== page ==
But even more significantly there was a missing emotion for me after wiling away my hours in creativity. Guilt.  Creativity often feels like a luxury, something that could always be replaced by a more important task or relationship.

Subconsciously I’ve always seen creativity as something that replaces something else, something more important. If I’m being creative,  then I’m not spending time with God. And that’s always more important.  Seeing this written in black & white, I see both the absurdity and intensity of the lie. And though I like to think I don’t separate into “secular” and “sacred”, I clearly do to some degree.

When I look back at that weekend of creativity, as I sat in the stillness, whilst kids played happily in their rooms, I was just enjoying my own thoughts and interjections from God as he spoke to me in and through what I was doing. A life lived with Jesus doesn’t need to be about kneeling by my bed in prayer. Which is a good job as you won’t often find me there.

No wonder I’ve never fully enjoyed being creative; there’s been too much guilt entangled in it all.  I’d removed “the essence of faith from the particulars of daily human life and relocated it in special times, places, and states of mind”*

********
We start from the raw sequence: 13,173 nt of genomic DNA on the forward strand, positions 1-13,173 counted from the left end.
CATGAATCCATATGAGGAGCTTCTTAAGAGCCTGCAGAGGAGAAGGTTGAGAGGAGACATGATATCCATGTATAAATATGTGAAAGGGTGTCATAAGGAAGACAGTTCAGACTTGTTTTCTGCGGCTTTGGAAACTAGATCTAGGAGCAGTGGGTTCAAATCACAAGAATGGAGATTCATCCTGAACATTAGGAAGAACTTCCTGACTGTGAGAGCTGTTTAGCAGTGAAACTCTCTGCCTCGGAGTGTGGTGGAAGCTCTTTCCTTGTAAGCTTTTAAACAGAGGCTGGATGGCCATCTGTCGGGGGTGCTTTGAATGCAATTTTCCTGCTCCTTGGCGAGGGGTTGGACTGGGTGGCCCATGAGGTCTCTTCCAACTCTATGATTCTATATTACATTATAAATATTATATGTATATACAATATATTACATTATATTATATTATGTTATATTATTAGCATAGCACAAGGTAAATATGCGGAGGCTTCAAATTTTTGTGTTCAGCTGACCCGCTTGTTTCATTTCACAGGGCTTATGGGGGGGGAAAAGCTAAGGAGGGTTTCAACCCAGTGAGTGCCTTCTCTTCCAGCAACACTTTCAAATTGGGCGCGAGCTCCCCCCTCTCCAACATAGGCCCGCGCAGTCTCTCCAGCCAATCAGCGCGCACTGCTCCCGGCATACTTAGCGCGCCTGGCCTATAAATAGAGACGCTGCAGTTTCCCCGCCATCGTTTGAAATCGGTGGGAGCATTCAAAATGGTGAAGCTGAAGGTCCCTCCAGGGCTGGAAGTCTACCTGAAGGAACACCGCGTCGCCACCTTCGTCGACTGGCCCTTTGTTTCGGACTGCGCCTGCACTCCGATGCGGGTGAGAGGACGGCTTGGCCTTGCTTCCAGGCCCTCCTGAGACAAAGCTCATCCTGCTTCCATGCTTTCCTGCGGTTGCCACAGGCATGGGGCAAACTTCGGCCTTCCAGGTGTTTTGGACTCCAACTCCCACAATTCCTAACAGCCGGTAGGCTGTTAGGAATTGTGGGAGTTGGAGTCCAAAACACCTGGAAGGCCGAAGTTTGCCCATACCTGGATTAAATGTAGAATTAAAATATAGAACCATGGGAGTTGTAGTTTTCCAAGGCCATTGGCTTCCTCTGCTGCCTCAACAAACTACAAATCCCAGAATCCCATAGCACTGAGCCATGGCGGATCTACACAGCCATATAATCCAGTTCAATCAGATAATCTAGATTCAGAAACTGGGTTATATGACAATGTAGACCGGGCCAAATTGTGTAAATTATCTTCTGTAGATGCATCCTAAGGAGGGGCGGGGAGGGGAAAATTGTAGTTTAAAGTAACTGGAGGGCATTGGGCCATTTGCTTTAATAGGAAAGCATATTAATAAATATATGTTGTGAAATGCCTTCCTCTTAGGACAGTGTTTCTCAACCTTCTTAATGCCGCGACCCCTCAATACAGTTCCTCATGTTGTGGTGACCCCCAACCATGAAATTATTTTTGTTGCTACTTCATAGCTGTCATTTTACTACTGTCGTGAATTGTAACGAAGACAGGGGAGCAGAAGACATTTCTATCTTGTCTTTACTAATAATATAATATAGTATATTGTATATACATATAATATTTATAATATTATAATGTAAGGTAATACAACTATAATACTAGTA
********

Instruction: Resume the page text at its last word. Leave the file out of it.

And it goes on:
Our God is a creative God. He creates. He is the Creator. He loves creation, and I think He loves it when I’m being creative. He is with me as much in the creative and the mundane moments as He is in a “prayer meeting”.

I guess the crux of it is this: Does my whole life give glory to God? I’ve been trying to approach each day much more from this perspective, choosing to see life as a whole rather than in two camps.

Let us practice the fine art of making every work a priestly ministration. Let us believe that God is in all our simple deeds and learn to find Him there.

Tozer, The pursuit of God

 

 

 

* Dallas Willard,  The Spirit of the Disciplines